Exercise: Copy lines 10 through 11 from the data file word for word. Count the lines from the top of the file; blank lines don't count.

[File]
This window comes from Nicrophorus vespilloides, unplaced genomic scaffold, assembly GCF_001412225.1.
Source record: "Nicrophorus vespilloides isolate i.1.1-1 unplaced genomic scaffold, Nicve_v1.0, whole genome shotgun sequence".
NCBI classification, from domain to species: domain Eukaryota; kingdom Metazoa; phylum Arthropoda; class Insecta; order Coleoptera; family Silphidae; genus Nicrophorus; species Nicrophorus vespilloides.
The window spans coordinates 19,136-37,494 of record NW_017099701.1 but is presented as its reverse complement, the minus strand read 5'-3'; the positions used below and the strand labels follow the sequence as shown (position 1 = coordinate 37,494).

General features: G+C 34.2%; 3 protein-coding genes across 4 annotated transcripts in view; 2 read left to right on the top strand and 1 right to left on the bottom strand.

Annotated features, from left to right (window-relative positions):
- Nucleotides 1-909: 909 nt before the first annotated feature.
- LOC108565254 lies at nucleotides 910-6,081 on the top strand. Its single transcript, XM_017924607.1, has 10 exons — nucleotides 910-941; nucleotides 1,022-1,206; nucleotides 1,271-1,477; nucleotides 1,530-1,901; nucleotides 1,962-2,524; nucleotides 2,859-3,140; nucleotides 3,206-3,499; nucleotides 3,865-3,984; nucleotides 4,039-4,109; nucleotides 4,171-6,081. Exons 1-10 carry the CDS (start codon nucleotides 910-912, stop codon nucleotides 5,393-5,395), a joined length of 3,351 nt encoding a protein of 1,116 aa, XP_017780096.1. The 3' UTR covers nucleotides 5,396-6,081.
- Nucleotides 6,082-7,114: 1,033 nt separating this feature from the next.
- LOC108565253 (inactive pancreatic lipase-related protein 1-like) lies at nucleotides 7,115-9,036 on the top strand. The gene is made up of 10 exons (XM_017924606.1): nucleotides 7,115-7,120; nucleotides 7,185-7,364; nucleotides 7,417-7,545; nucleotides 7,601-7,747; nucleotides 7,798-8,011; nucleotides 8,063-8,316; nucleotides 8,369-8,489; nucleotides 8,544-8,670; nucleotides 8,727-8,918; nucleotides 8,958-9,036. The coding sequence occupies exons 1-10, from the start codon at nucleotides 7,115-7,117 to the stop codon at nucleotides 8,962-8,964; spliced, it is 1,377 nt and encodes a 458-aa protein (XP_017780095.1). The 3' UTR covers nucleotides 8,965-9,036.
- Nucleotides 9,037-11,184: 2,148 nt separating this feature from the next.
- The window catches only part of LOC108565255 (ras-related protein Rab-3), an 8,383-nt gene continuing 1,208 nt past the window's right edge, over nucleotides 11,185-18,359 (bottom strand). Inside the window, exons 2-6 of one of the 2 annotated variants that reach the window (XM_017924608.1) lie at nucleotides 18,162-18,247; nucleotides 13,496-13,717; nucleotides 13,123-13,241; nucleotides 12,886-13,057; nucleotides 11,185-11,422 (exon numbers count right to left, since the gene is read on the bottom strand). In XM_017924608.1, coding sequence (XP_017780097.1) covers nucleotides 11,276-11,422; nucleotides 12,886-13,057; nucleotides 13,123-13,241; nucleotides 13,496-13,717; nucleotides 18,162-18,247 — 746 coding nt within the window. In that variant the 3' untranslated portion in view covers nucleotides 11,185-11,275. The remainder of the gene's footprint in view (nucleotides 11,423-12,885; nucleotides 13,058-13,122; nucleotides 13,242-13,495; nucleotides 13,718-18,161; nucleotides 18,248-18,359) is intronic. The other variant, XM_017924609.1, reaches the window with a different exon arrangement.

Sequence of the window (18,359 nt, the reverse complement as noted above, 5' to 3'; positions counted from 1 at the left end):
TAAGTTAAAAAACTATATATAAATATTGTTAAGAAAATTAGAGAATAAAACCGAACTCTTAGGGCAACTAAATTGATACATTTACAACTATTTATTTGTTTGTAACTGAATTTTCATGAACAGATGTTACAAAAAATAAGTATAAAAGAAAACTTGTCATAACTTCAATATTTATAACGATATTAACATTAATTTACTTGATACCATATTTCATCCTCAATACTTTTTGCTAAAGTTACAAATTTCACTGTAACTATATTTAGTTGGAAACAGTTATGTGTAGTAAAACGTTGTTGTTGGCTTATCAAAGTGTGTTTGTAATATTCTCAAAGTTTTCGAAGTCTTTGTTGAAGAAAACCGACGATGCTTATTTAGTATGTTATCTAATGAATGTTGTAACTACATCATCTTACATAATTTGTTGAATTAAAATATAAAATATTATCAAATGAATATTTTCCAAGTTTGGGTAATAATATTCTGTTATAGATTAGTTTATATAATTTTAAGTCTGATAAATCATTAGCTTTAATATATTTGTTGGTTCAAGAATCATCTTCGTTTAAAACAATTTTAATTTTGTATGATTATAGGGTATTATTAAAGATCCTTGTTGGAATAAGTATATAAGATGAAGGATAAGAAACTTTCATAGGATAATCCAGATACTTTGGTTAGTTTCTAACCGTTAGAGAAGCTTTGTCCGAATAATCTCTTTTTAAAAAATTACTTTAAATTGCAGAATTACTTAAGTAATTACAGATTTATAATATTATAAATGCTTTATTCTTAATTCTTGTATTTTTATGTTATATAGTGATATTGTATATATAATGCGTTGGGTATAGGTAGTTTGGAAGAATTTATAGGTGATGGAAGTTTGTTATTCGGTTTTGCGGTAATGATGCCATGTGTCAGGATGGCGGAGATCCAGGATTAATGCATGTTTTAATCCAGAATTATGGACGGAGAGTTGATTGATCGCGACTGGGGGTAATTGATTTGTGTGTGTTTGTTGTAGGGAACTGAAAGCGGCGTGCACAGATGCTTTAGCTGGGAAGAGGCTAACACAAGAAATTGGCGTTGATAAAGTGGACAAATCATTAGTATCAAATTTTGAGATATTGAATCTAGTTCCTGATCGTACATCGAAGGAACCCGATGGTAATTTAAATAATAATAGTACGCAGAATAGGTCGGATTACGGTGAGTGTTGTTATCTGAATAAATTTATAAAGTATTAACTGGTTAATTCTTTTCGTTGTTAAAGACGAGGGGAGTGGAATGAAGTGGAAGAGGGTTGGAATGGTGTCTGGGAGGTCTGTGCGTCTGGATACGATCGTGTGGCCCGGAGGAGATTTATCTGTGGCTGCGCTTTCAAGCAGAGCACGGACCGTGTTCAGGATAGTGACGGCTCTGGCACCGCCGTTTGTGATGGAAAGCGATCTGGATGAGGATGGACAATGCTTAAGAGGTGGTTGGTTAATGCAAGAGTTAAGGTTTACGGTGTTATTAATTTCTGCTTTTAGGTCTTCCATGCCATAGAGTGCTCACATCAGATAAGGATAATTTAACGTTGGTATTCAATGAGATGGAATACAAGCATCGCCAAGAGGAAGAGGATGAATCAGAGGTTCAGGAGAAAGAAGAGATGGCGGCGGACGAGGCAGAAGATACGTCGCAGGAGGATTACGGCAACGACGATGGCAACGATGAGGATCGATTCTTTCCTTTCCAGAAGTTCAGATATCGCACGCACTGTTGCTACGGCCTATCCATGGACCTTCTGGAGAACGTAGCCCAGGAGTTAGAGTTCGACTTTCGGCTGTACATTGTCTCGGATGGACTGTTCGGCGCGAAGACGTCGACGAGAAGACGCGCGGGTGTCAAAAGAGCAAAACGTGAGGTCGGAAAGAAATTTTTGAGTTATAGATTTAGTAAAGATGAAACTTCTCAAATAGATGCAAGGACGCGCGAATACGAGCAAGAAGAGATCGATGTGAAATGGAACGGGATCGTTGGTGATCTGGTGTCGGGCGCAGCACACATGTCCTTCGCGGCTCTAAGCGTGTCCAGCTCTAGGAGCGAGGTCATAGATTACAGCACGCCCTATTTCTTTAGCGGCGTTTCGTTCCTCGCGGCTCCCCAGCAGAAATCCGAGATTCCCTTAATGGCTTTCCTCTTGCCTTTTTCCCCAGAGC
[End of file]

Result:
- LOC108565253 (inactive pancreatic lipase-related protein 1-like) lies at nucleotides 7,115-9,036 on the top strand. The gene is made up of 10 exons (XM_017924606.1): nucleotides 7,115-7,120; nucleotides 7,185-7,364; nucleotides 7,417-7,545; nucleotides 7,601-7,747; nucleotides 7,798-8,011; nucleotides 8,063-8,316; nucleotides 8,369-8,489; nucleotides 8,544-8,670; nucleotides 8,727-8,918; nucleotides 8,958-9,036. The coding sequence occupies exons 1-10, from the start codon at nucleotides 7,115-7,117 to the stop codon at nucleotides 8,962-8,964; spliced, it is 1,377 nt and encodes a 458-aa protein (XP_017780095.1). The 3' UTR covers nucleotides 8,965-9,036.
- Nucleotides 9,037-11,184: 2,148 nt separating this feature from the next.